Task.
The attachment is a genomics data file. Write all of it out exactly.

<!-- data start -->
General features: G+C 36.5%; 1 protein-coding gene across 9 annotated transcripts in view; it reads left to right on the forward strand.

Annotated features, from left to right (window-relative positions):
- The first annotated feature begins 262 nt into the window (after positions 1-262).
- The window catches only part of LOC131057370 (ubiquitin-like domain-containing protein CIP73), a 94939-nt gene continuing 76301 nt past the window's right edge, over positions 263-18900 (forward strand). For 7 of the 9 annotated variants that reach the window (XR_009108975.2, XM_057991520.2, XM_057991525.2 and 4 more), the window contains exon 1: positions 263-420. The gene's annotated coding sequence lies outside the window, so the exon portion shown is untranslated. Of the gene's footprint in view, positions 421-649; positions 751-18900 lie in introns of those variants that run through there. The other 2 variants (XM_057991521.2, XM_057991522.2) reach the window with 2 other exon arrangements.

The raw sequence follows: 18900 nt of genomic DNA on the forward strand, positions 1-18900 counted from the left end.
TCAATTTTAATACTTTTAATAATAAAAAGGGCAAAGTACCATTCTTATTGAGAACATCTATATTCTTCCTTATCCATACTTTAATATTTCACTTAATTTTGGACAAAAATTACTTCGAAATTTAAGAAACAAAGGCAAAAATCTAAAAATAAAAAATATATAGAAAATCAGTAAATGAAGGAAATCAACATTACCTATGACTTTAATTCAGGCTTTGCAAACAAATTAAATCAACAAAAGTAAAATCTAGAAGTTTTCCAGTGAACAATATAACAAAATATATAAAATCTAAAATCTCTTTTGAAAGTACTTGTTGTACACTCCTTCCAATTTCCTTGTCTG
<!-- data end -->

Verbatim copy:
General features: G+C 36.5%; 1 protein-coding gene across 9 annotated transcripts in view; it reads left to right on the forward strand.

Annotated features, from left to right (window-relative positions):
- The first annotated feature begins 262 nt into the window (after positions 1-262).
- The window catches only part of LOC131057370 (ubiquitin-like domain-containing protein CIP73), a 94939-nt gene continuing 76301 nt past the window's right edge, over positions 263-18900 (forward strand). For 7 of the 9 annotated variants that reach the window (XR_009108975.2, XM_057991520.2, XM_057991525.2 and 4 more), the window contains exon 1: positions 263-420. The gene's annotated coding sequence lies outside the window, so the exon portion shown is untranslated. Of the gene's footprint in view, positions 421-649; positions 751-18900 lie in introns of those variants that run through there. The other 2 variants (XM_057991521.2, XM_057991522.2) reach the window with 2 other exon arrangements.

The raw sequence follows: 18900 nt of genomic DNA on the forward strand, positions 1-18900 counted from the left end.
TCAATTTTAATACTTTTAATAATAAAAAGGGCAAAGTACCATTCTTATTGAGAACATCTATATTCTTCCTTATCCATACTTTAATATTTCACTTAATTTTGGACAAAAATTACTTCGAAATTTAAGAAACAAAGGCAAAAATCTAAAAATAAAAAATATATAGAAAATCAGTAAATGAAGGAAATCAACATTACCTATGACTTTAATTCAGGCTTTGCAAACAAATTAAATCAACAAAAGTAAAATCTAGAAGTTTTCCAGTGAACAATATAACAAAATATATAAAATCTAAAATCTCTTTTGAAAGTACTTGTTGTACACTCCTTCCAATTTCCTTGTCTG